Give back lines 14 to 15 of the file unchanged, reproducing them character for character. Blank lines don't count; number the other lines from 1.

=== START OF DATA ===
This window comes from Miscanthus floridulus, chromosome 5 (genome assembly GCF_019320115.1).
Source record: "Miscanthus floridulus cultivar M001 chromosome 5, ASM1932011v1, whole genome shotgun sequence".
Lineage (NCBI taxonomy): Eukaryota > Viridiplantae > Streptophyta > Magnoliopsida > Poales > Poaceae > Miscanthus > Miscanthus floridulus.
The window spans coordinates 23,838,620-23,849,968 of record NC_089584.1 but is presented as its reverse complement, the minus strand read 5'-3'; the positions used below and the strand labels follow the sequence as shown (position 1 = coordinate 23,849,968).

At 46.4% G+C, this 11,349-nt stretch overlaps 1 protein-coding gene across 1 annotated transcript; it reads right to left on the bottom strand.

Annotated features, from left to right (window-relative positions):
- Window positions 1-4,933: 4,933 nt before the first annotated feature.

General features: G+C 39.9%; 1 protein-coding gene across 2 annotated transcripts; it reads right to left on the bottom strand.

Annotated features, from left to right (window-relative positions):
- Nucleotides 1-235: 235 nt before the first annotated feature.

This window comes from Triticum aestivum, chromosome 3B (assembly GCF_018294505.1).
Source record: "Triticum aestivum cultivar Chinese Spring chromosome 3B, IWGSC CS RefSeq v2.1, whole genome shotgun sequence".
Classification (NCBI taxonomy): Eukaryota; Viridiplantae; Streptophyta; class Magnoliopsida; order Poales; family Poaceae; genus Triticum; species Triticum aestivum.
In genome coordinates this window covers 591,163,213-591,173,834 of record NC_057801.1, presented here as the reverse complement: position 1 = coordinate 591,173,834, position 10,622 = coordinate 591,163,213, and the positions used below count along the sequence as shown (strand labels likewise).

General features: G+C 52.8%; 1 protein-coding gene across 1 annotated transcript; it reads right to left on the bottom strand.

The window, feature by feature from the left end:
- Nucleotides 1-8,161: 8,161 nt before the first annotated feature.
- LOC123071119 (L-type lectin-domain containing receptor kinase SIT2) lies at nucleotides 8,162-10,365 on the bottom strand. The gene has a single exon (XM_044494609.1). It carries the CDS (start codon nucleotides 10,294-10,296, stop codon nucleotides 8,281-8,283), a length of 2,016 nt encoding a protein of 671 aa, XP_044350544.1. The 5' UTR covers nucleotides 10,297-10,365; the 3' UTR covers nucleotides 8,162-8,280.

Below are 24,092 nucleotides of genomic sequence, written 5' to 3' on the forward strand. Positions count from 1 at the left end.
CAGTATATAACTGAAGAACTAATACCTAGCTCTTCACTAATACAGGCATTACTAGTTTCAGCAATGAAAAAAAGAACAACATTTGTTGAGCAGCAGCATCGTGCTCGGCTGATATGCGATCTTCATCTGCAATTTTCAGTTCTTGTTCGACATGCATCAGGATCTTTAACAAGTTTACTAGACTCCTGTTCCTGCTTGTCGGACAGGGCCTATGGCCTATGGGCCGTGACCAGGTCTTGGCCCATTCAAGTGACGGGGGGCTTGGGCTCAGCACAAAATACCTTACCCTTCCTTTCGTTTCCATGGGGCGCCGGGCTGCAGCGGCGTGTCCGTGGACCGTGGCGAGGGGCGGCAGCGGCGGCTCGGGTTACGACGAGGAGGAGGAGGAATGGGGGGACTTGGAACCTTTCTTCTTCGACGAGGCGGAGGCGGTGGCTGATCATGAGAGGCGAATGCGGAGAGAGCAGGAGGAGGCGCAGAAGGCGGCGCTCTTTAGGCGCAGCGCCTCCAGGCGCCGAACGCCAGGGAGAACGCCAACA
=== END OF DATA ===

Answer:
In genome coordinates this window covers 591,163,213-591,173,834 of record NC_057801.1, presented here as the reverse complement: position 1 = coordinate 591,173,834, position 10,622 = coordinate 591,163,213, and the positions used below count along the sequence as shown (strand labels likewise).

General features: G+C 52.8%; 1 protein-coding gene across 1 annotated transcript; it reads right to left on the bottom strand.